Welcome to another edition of Megan's Damning With Faint Praise!
This book is fine. It is readable, it didn't piss me off, I enjoyed it while I was reading it. These are things I almost always say about books I liked but inspired me to no passion, one way or another. And it's true in this case as well.
But the main problem of this book is that I don't feel the urgency - she creates a situation that should make me anxious, but I wasn't feeling it. I was wondering if it was me, but then I picked up and read about 20 pages of Guy Gavriel Kay's latest, from a section near the end, and realized, no, it's not just me. Those 20 pages contained more tension than the entire book of The Midwife of Venice. And so, partly by comparison to a truly great work of sort-of historical fiction, this book falls flat.
I think I know why - the author tells us many times that the Jews are in constant danger in the ghetto at Venice, but nothing ever happens to make that threat real. We are told that enslaved men on Malta often die from maltreatment before they are ransomed, but that never happens either. We are told that babies frequently die in childbirth, and mothers, despite the skill of the midwife, which Hannah most certainly is, but they never do while in our sight. All these threats are told about, not shown to occur, not even to characters we have no connection to.
Telling, in this case, does not work that well. We need to see those consequences, feel them keenly, dread them happening again.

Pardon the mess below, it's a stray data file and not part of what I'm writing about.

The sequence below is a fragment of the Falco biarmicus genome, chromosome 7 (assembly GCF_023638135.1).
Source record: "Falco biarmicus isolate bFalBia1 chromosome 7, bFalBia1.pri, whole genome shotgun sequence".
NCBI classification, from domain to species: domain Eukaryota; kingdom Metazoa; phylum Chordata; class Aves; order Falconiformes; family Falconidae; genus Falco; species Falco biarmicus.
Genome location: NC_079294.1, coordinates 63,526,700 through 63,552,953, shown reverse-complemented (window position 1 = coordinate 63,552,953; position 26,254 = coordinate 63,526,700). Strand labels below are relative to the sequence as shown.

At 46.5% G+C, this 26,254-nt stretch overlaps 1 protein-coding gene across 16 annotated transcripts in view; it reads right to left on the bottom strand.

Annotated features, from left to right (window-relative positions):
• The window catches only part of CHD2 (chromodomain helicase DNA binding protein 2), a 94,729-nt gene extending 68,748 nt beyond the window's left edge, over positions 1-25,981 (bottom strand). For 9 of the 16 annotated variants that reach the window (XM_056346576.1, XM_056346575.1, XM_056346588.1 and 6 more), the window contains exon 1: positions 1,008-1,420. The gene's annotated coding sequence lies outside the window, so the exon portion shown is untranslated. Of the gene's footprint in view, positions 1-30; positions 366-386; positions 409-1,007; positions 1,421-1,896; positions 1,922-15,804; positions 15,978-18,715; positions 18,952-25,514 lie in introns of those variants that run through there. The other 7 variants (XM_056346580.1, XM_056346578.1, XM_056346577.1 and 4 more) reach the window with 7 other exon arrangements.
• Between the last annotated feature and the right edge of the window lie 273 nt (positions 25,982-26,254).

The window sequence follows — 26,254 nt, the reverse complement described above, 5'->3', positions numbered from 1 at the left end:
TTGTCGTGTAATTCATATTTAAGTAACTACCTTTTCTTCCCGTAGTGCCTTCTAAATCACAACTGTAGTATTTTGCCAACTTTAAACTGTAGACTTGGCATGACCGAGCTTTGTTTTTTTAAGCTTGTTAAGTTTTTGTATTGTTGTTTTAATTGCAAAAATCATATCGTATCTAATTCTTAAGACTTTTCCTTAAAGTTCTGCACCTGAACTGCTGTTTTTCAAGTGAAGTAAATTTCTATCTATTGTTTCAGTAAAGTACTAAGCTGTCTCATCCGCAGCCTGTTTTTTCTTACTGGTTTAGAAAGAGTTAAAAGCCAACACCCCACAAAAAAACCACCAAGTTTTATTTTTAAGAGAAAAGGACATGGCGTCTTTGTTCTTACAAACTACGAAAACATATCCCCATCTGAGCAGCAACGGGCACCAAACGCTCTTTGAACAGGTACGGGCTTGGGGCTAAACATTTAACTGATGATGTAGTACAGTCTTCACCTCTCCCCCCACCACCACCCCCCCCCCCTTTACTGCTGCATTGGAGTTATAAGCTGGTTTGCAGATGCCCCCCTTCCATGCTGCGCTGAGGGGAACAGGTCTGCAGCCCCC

The characters are, for the most part, well-drawn, although they did suffer at times from inconsistentitis - you know, where characters do something entirely out of character, because it's what the plot demands. The main character, Hannah, when her sister reproaches her for something entirely reasonable, and for which Hannah has already held herself responsible, decides that this is outrageous, the straw that broke the camel's back, her sister is now dead to her! Sorry? Come again?
So that's a problem - not a huge one, for it doesn't happen that often, but a problem.
Yet, the characters are interesting, the book held my attention while I was reading it, it was a fast and non-taxing read. It's just not more than that, and it aspires to be more. I hope Roberta Rich writes more, and puts more on the line in future books, because she has skill, but not yet craftmanship.